Rockefeller Drug Law “Reform” Protects Drug Dealers
Last week, the Assembly Majority passed drug law reform which paves the way to release and lessen sentences for convicted drug dealers. This bill was passed without one public hearing or open negotiation with the Assembly or Senate Minority. The Assembly Majority took this opportunity to slip this legislation under the radar of budget negotiations instead of taking the time to advance budget negotiations, which is the business New Yorkers want to see being accomplished in Albany during these hard times. We should not be addressing this issue at a time when people are concerned about losing their homes and jobs.
This bill not only eases tough and effective drug laws, but endangers the many neighborhoods and streets that are looking to eliminate drug violators and drug dealers. As a member of the Minority Conference that opposed this bill, I firmly disagree with the direction the Assembly Majority took on this so-called “reform” of the Rockefeller Drug Laws.
The bottom line of this bill is quite simple in my view: we should not be protecting and relaxing laws on drug dealers who knowingly break the law. This bill cuts breaks for drug addicts and heavy drug dealers alike, so to them it is a pretty good deal. For the everyday citizen that wants to protect their children and families from drug-related violence in their neighborhood, this seems like a bad idea.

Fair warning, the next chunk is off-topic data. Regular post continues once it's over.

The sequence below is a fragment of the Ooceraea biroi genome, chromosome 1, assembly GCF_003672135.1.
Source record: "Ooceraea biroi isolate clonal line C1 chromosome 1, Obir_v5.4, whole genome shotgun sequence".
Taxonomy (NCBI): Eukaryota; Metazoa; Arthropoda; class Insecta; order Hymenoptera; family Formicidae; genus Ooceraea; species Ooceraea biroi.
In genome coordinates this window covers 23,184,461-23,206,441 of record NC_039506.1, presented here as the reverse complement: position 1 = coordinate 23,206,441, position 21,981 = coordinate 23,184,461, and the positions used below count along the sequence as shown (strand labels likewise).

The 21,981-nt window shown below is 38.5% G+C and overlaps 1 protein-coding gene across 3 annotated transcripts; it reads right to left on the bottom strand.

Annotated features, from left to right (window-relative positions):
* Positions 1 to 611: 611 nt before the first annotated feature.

Under this bill, anyone who is arrested on drug possession or selling could claim drug addiction and immediately bypass automatic sentencing in state prison and be eligible for probation and rehab treatment. Individuals who were already convicted of possession charges could have their case dismissed and records sealed, preventing any employer from knowing who they are hiring.
Another part of this bill makes it more difficult for prosecuting lawyers to make their case against drug dealers, citing specific monetary guidelines that would qualify them as “major drug traffickers.” As many of you may know, this process is already difficult to prove, so placing a specific number on a profit margin is nearly impossible. This bill raises the limit of possession before you could be charged with a more serious felony.
Basically, someone carrying $40-$50,000 worth of material has the ability of being charged with a lesser crime; people caught with this amount are clearly trying to sell the product because it is way too much for personal use. With that, these individuals are given the opportunity for the same revolving door as people clearly suffering from addiction. This would make it easier for the drug dealer to be processed and moved back out onto the street to continue the business they were originally arrested for. I certainly support getting addicts the treatment that they need, but I also support putting dealers behind bars for their crimes and not making it easier for them to use the system to be put back on the street.
This bill also undermines public protection. It limits the power and authority of our law enforcement officers who protect our communities. We are taking the casual seller and making it easier for them to continue their addiction or normal course of business operations. Essentially, we are saying “yes” to drugs and legalizing the possession of drugs – everything that we have feared and tried to prevent from the beginning is close to becoming reality.
I would strongly urge Governor Paterson and the Senate to oppose the advance of this legislation and make it certain that our children, families and communities will continue to remain safe. Drug dealers belong in prison and should not have the privilege of early release to continue their criminal activities on our streets and endanger the lives of New Yorkers.